A Poem For Your Thoughts

Maya Angelou: Still I Rise

Davis Creach

Need a poetry fix? You are in the right place! We’ve got some profound poetry ahead, today, so let’s get started! Each edition will include two poems, the first being a featured piece written by a famous poet that will be analyzed and interpreted according to my point of view. Of course, everyone’s interpretation is different and valid, and the comment section will be open for any further discussion. The second piece is written by yours truly and will be open to complete interpretation and analysis. Go forth, enjoy, and as you read, remember: “It is not what you look at that matters, it is what you see.” – Henry David Thoreau

Poem One: Still I Rise by Maya Angelou

You may write me down in history
With your bitter, twisted lies,
You may trod me in the very dirt
But still, like dust, I’ll rise.

Does my sassiness upset you?
Why are you beset with gloom?
’Cause I walk like I’ve got oil wells
Pumping in my living room.

Just like moons and like suns,
With the certainty of tides,
Just like hopes springing high,
Still I’ll rise.

Did you want to see me broken?
Bowed head and lowered eyes?
Shoulders falling down like teardrops,
Weakened by my soulful cries?

Does my haughtiness offend you?
Don’t you take it awful hard
’Cause I laugh like I’ve got gold mines
Diggin’ in my own backyard.

You may shoot me with your words,
You may cut me with your eyes,
You may kill me with your hatefulness,
But still, like air, I’ll rise.

Does my sexiness upset you?
Does it come as a surprise
That I dance like I’ve got diamonds
At the meeting of my thighs?

Out of the huts of history’s shame
I rise
Up from a past that’s rooted in pain
I rise
I’m a black ocean, leaping and wide,
Welling and swelling I bear in the tide.

Leaving behind nights of terror and fear
I rise
Into a daybreak that’s wondrously clear
I rise
Bringing the gifts that my ancestors gave,
I am the dream and the hope of the slave.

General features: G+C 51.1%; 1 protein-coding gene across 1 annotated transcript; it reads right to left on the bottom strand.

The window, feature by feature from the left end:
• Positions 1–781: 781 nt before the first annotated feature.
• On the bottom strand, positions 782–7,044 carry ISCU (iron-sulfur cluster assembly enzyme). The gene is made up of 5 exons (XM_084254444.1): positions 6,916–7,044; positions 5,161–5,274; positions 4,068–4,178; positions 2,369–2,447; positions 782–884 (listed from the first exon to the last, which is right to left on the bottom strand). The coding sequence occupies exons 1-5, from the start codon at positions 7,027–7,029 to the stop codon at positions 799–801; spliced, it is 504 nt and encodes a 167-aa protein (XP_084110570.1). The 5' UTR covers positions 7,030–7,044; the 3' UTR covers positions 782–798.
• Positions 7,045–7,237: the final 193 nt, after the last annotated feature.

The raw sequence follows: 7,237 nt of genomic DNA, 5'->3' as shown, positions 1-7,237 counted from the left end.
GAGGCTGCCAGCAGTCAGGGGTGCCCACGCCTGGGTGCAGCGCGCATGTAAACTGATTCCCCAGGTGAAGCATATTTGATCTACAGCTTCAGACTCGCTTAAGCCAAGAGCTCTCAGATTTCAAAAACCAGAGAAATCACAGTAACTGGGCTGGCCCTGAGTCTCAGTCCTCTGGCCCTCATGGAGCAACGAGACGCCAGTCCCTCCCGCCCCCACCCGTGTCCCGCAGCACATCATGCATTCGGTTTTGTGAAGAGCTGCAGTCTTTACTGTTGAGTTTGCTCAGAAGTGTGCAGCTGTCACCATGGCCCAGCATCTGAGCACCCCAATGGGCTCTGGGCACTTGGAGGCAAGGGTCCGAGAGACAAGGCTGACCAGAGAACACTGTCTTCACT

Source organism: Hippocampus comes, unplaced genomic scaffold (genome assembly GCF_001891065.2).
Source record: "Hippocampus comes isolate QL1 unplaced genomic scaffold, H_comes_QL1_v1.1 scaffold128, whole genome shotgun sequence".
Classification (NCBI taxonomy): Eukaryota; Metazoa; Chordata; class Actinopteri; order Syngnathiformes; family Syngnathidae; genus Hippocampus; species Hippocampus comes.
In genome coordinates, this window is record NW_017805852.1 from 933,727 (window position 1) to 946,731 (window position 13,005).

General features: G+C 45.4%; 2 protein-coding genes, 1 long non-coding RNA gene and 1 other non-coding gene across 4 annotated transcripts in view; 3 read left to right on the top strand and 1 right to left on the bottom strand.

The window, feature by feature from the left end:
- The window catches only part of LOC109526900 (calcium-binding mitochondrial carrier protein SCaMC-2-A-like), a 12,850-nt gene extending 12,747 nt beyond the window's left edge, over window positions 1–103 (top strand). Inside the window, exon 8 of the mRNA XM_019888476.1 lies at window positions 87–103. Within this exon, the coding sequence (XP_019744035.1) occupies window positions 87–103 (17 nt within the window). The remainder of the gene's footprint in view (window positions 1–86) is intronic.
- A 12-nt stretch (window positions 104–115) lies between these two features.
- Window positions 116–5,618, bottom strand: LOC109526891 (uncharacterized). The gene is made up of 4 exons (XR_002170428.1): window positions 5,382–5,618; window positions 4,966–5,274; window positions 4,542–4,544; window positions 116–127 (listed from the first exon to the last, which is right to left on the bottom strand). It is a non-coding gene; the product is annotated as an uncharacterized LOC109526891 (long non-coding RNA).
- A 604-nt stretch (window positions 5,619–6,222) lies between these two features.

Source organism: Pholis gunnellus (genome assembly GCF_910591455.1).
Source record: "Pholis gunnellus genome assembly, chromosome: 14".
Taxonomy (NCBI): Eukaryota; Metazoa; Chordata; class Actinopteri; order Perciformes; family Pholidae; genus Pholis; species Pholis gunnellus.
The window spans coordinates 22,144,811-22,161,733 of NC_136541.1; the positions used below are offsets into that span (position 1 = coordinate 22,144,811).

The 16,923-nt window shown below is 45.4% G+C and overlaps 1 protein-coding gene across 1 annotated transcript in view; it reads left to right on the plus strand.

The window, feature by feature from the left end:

I rise
I rise
I rise.

Thoughts: Maya Angelou, one of the greatest poets of our time, tackles the essence of freedom and empowerment with this poem. In addition, she praises her identity as a strong black woman, which greatly encourages the reader to proudly express their own identity. There is a clear tone of both jubilation and subtle mockery which demonstrates the speaker’s ability to disregard those who oppose her or try to force a stereotype on her. Our speaker is far above the wickedness and hurtfulness of the world, as she “walks like [she’s] got oil wells / Pumping in [her] living room.” She feels so blessed and joyful, no matter the negativity and oppression she faces from those around her. It is impossible to miss the repeated line “Still I rise” throughout the poem, and this is the true focus and center of empowerment in the piece. The speaker is confident, proud, and undeniable strong as she stands above those who wish her harm and attempt to push her down or reduce her to a stain on the quilt of history. She will always get back up, challenge the authority that struggles to keep her down, and in continually rising she forges a path for herself and the generations to come that leads to success and prosperity. The speaker refers to herself as the “dream and hope of the slave,” at the end of the poem, to demonstrate her place in the progression of civil rights and the growing acceptance of black culture. This is then reinforced by the end of the poem with the repetition of “I rise”, which exemplifies Angelou’s point that she will ever be held down by her oppressors, and the generations that follow her lead will continue to battle on and rise again when they are beaten down by society; they will rise to greater heights and lay a foundation for equality and acceptance that will grow stronger and stronger until it will never be torn down. A powerful and inspiring poem.


Poem Two: Chains by D.C.

Although I may be wrapped in these iron coils,

Enslaved by the mass of your masses,

These chains will break.


You may tighten the grip on these shackles,

But my smile will continue to widen

And these chains will break.


I am weighed down by your unruly expectations,

A horse reigned in by the hooded rider.

And yet, I shall kick you off and gallop into the sunset,

For soon, these chains will break.


I fly like a swallow, courageous and free!

My wings are no longer clipped by your numbers and capital letters,

I sing a song of resilience and unbreakable spirit!

I am free, Lord, I am free!

These chains have cracked,


Turned to utter dust!

No chain can last forever, yours are no exception,

Bereft of all their tensile strength,

No longer ’round these strengthened wrists.




I hope you enjoyed this extremely empowering edition of A Poem For Your Thoughts! Stay tuned next week for more poetry this Friday, and every Friday, right here on The Uproar!